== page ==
|Publication number||US7164584 B2|
|Application number||US 10/968,750|
|Publication date||Jan 16, 2007|
|Filing date||Oct 19, 2004|
|Priority date||Oct 19, 2004|
|Also published as||US20060082945|
|Publication number||10968750, 968750, US 7164584 B2, US 7164584B2, US-B2-7164584, US7164584 B2, US7164584B2|
|Inventors||Andrew A. Walz|
|Original Assignee||Honeywell International Inc.|
|Export Citation||BiBTeX, EndNote, RefMan|
|Patent Citations (25), Referenced by (18), Classifications (12), Legal Events (4)|
|External Links: USPTO, USPTO Assignment, Espacenet|
The present invention is directed to a modular heatsink, an electromagnetic device incorporating a modular heatsink and a method of cooling an electromagnetic device using a modular heatsink, and, more specifically, to a heatsink comprising a plurality of generally U-shaped heatsink elements adapted to extend between the core and windings or between adjacent winding turns of an electromagnetic device, an electromagnetic device incorporating these heatsink elements, and a method of cooling an electromagnetic device using such heatsink elements.
Many electromagnetic devices generate heat during use and require cooling to prevent the temperature of the device and/or surrounding environment from becoming too high. Certain devices, including transformers and inductors, include current carrying windings, and heat generated in these windings must be dissipated. However, because the windings are often tightly wound and may be coated with an insulating material, heat generated internally must either transfer across several layers of insulation, travel through the core material (which may exhibit poor thermal conductivity) or along the winding conductive path and into the wiring or bussing connected to the device. None of these heat flow paths are particularly efficient.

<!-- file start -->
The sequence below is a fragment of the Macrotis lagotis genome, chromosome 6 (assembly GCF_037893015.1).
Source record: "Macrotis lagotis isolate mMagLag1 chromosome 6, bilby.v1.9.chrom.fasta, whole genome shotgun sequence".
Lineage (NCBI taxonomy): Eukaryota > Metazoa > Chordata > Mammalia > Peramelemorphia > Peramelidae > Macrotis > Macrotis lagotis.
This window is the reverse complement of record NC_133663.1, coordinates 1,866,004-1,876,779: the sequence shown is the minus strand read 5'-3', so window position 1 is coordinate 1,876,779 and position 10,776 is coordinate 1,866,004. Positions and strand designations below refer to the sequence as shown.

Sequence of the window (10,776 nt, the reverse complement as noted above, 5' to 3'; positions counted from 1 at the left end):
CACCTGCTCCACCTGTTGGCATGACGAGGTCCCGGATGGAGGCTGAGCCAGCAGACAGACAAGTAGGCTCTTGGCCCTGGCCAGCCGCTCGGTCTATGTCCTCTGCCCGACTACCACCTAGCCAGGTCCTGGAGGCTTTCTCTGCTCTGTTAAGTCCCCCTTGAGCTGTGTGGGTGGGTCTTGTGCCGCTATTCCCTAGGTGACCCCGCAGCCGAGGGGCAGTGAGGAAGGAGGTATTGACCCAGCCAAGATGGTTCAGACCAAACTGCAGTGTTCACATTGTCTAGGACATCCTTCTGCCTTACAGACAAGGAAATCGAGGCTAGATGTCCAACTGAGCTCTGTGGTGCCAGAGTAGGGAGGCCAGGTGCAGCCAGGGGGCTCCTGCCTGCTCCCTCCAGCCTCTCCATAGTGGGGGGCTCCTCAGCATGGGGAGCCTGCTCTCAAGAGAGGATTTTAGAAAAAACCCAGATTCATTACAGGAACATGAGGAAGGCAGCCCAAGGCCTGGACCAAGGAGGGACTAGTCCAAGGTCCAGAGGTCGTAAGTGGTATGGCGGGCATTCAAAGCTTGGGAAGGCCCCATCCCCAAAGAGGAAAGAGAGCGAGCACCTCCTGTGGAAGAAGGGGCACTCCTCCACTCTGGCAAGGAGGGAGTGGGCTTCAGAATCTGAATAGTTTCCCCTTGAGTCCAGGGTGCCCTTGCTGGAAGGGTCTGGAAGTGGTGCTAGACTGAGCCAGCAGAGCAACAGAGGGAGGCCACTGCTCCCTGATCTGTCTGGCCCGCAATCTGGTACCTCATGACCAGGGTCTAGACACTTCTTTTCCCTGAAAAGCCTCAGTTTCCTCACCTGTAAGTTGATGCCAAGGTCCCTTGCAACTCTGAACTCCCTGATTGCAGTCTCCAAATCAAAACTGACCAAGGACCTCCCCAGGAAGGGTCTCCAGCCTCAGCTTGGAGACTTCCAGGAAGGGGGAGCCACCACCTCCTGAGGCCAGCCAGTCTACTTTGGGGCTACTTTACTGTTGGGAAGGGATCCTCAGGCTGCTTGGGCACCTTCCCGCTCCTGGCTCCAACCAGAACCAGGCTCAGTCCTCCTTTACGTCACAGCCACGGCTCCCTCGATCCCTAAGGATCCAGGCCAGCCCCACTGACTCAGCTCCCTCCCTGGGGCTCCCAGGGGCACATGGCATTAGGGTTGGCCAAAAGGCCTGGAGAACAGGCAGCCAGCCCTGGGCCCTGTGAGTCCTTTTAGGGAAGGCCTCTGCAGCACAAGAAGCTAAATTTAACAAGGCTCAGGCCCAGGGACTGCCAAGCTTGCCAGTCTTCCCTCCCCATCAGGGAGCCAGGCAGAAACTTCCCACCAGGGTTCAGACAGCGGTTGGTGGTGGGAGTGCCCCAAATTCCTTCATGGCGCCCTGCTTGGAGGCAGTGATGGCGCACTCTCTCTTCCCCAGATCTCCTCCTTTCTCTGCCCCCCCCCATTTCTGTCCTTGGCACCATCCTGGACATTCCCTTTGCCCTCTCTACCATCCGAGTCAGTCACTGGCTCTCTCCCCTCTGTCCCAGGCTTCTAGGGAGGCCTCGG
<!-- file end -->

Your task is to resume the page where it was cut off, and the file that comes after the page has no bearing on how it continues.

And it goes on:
Heat dissipation becomes increasingly important when electromagnetic devices operate at high power levels. High temperatures generated by these devices limit the power levels at which they can operate. Such temperature limits thus may also adversely affect the volumetric and weight performance of equipment incorporating the electromagnetic devices. This is especially true in high power density equipment operating in high ambient temperature or in applications where active cooling is required, such as in aerospace applications. Heatsinks are known for cooling electronic equipment, but are generally only useful for removing heat from exposed surfaces of a device. It is therefore desirable to provide a heatsink that can conduct heat outwardly from an inner portion of a heat generating device.
These issues and others are addressed by the present invention which comprises, in a first aspect, a heatsink that includes a plurality of U-shaped heatsink elements each having first and second legs of a first thickness connected by a base of a second thickness greater than the first thickness, the base of each of the heatsink elements being in contact with the base of an adjacent heatsink element.